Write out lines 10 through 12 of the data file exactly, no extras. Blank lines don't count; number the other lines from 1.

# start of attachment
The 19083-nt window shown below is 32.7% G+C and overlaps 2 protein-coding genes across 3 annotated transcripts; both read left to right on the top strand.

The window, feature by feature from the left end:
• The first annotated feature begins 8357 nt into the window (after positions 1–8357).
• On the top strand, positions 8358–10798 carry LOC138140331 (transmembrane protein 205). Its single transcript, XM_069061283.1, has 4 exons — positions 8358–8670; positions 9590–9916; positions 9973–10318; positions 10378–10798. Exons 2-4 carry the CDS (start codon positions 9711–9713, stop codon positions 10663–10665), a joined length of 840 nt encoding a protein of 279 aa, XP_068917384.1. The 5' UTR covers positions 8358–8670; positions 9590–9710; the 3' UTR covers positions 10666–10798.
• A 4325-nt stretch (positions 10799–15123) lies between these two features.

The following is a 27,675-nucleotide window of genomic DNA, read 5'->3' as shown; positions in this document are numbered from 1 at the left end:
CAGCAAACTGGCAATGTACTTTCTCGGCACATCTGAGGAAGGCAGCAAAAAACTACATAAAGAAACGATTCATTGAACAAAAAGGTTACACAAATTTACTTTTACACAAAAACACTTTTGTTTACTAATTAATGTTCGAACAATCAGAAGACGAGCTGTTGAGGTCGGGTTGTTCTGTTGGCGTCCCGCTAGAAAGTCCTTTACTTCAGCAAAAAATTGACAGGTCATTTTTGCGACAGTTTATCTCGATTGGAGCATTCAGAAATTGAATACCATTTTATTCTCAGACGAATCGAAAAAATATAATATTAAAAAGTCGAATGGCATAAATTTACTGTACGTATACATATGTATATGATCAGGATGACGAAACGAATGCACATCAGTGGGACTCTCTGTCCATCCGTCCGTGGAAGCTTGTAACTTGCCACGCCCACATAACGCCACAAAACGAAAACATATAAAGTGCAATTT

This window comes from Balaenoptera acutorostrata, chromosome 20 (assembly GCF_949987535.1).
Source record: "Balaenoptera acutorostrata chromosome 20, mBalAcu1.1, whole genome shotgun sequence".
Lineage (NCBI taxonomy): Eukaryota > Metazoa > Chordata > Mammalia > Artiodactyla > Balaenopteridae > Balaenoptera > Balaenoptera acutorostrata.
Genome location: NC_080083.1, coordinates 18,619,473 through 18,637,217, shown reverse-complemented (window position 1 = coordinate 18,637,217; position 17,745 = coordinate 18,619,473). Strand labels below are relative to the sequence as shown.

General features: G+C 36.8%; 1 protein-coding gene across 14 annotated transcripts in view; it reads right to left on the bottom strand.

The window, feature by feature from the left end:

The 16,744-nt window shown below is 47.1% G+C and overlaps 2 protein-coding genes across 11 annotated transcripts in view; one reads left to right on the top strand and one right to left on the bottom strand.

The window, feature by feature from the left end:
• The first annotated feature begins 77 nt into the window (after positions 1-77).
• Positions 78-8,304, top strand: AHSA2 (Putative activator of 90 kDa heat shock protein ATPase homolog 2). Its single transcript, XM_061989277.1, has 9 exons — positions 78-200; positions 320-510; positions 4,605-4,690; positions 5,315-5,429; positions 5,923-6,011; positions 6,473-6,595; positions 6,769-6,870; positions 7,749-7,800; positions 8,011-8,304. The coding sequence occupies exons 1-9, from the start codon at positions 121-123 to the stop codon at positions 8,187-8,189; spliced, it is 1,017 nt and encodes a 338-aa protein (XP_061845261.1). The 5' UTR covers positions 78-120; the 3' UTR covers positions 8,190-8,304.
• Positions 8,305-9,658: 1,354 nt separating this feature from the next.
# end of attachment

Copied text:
Lineage (NCBI taxonomy): Eukaryota > Metazoa > Chordata > Mammalia > Artiodactyla > Balaenopteridae > Balaenoptera > Balaenoptera acutorostrata.
Genome location: NC_080083.1, coordinates 18,619,473 through 18,637,217, shown reverse-complemented (window position 1 = coordinate 18,637,217; position 17,745 = coordinate 18,619,473). Strand labels below are relative to the sequence as shown.

General features: G+C 36.8%; 1 protein-coding gene across 14 annotated transcripts in view; it reads right to left on the bottom strand.